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November 12, 2010

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David Ross

I was also doing research in this space on the Internet Explorer team in late 1999. (Related blog: http://bit.ly/cmc2jo) It's certainly quite common in real life for ideas to be conceptualized by different individuals independently. But I really am surprised by your 2nd to last paragraph. Georgi Guninski's browser bugs were an inspiration on the work I was doing, that is something I recall. But beyond that I'm sort of left scratching my head.

David Ross

Ahh, less head-scratching now. I found a reference to an issue on IIS error pages from that timeframe that I think is a match.

Marvin Simkin

David, the blog you reference says "The research leading up to the disclosure dates to mid-December 1999". I had a working XSS scanner in early November 1999. so I think it is fair to assume I'd been developing it a while before that, though I don't recall the exact date when I started.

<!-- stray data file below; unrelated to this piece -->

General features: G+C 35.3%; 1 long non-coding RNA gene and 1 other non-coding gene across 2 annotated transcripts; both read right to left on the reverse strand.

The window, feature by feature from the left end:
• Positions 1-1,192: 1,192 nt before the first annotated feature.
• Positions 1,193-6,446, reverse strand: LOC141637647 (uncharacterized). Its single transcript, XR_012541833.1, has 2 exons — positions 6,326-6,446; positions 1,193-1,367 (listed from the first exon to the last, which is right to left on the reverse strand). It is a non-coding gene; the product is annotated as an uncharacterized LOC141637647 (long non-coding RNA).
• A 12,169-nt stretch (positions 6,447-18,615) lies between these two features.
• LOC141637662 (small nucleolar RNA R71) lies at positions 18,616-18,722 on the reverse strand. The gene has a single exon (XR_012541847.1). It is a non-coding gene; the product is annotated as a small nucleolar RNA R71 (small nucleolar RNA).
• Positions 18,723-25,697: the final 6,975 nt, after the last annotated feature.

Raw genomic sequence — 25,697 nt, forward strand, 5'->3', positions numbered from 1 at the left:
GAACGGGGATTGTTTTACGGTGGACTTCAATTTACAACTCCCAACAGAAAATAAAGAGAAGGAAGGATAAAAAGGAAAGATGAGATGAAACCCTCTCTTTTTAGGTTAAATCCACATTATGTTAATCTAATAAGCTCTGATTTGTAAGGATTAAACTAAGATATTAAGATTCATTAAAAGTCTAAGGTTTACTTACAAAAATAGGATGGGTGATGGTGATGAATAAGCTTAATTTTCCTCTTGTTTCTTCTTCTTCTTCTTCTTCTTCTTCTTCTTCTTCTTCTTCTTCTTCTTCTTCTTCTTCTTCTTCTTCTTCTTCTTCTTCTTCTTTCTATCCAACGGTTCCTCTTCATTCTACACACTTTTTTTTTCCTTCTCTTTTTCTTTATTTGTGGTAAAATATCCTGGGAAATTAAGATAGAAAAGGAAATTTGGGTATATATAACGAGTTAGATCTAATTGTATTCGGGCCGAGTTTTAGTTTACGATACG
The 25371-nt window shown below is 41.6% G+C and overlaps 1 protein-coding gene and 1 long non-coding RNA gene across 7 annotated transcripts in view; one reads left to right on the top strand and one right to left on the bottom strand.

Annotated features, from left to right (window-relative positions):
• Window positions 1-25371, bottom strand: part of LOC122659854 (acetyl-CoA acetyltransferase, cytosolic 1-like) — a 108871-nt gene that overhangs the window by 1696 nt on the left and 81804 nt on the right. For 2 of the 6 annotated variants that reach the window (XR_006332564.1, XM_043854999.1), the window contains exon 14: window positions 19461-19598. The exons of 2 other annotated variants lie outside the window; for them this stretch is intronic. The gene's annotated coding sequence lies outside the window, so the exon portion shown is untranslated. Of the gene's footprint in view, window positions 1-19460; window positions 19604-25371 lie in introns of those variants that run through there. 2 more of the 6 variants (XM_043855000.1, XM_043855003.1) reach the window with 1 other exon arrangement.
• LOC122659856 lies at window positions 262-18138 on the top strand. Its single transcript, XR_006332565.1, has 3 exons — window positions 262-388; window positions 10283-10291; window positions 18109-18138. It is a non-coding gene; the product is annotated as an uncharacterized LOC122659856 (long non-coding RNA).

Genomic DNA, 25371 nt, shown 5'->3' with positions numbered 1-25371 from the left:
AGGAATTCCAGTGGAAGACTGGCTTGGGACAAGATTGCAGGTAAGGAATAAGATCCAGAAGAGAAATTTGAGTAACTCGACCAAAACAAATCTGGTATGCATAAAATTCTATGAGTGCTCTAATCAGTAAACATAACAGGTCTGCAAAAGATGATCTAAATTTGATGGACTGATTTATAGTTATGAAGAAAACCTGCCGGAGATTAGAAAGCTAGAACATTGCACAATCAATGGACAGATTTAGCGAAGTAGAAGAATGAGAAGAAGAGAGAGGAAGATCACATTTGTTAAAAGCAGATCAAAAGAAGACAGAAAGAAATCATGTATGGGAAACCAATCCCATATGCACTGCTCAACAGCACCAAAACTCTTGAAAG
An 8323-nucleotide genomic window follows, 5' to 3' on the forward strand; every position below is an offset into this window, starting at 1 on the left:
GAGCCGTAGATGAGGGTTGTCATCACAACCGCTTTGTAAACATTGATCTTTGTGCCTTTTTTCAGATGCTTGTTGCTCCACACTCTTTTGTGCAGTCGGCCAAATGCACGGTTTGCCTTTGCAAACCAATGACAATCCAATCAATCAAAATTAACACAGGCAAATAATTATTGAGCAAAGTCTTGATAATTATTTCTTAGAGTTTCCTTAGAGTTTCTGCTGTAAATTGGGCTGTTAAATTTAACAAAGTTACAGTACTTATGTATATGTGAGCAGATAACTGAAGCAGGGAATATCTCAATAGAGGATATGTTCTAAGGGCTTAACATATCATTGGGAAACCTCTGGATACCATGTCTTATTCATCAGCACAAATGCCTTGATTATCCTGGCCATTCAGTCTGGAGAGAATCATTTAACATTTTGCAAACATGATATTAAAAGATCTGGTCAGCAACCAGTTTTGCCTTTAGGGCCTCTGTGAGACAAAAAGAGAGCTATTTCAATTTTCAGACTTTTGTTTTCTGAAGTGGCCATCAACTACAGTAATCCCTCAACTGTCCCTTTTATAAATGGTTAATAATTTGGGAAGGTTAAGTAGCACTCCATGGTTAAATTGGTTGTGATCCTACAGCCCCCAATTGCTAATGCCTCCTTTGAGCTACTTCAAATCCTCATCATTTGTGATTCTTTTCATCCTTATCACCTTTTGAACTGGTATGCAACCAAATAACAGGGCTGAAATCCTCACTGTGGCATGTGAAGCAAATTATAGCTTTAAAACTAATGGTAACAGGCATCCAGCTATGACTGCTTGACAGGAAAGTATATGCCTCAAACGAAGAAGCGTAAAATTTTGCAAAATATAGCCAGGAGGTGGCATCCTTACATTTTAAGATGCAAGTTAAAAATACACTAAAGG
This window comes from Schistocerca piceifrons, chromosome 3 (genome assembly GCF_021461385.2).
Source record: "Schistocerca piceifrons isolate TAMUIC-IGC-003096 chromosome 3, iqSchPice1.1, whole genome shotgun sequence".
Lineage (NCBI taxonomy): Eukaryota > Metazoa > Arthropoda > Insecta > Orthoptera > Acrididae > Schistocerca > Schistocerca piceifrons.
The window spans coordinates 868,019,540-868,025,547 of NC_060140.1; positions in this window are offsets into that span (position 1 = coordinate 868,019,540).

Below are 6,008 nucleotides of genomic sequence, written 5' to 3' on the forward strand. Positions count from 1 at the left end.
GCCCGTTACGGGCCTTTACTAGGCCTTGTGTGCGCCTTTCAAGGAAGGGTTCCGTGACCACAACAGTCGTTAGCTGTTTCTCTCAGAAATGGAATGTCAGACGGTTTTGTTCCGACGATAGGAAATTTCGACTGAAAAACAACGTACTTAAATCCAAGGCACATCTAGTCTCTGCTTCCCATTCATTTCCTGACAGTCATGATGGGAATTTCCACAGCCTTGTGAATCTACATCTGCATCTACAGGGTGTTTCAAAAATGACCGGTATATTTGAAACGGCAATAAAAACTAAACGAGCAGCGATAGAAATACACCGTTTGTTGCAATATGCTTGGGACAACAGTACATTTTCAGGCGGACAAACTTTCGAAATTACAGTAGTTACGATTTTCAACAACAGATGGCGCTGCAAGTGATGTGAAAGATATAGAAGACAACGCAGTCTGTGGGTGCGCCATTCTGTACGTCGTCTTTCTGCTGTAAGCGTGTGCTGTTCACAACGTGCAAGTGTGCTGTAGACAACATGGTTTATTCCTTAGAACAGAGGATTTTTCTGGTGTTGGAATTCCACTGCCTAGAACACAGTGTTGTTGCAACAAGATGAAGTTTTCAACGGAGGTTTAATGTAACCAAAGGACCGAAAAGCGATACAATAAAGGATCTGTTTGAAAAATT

I agree it is likely several people were moving in the same direction at the same time. Again I don't recall exact dates, but is it possible our conference call with the Internet Explorer security team (in October? November?) was part of the inspiration for the research push in December?

Marvin Simkin

Regarding Georgi Guninski's browser bugs (a researcher I highly respect, by the way) I'd comment that XSS was not a browser bug, but rather an unexpected outcome of several parts all working as designed -- including, for example, 404 error pages which would echo your Referer header without sanitizing it. The only bug was trusting user input -- but "Who would attack themselves?" was the thinking at the time.

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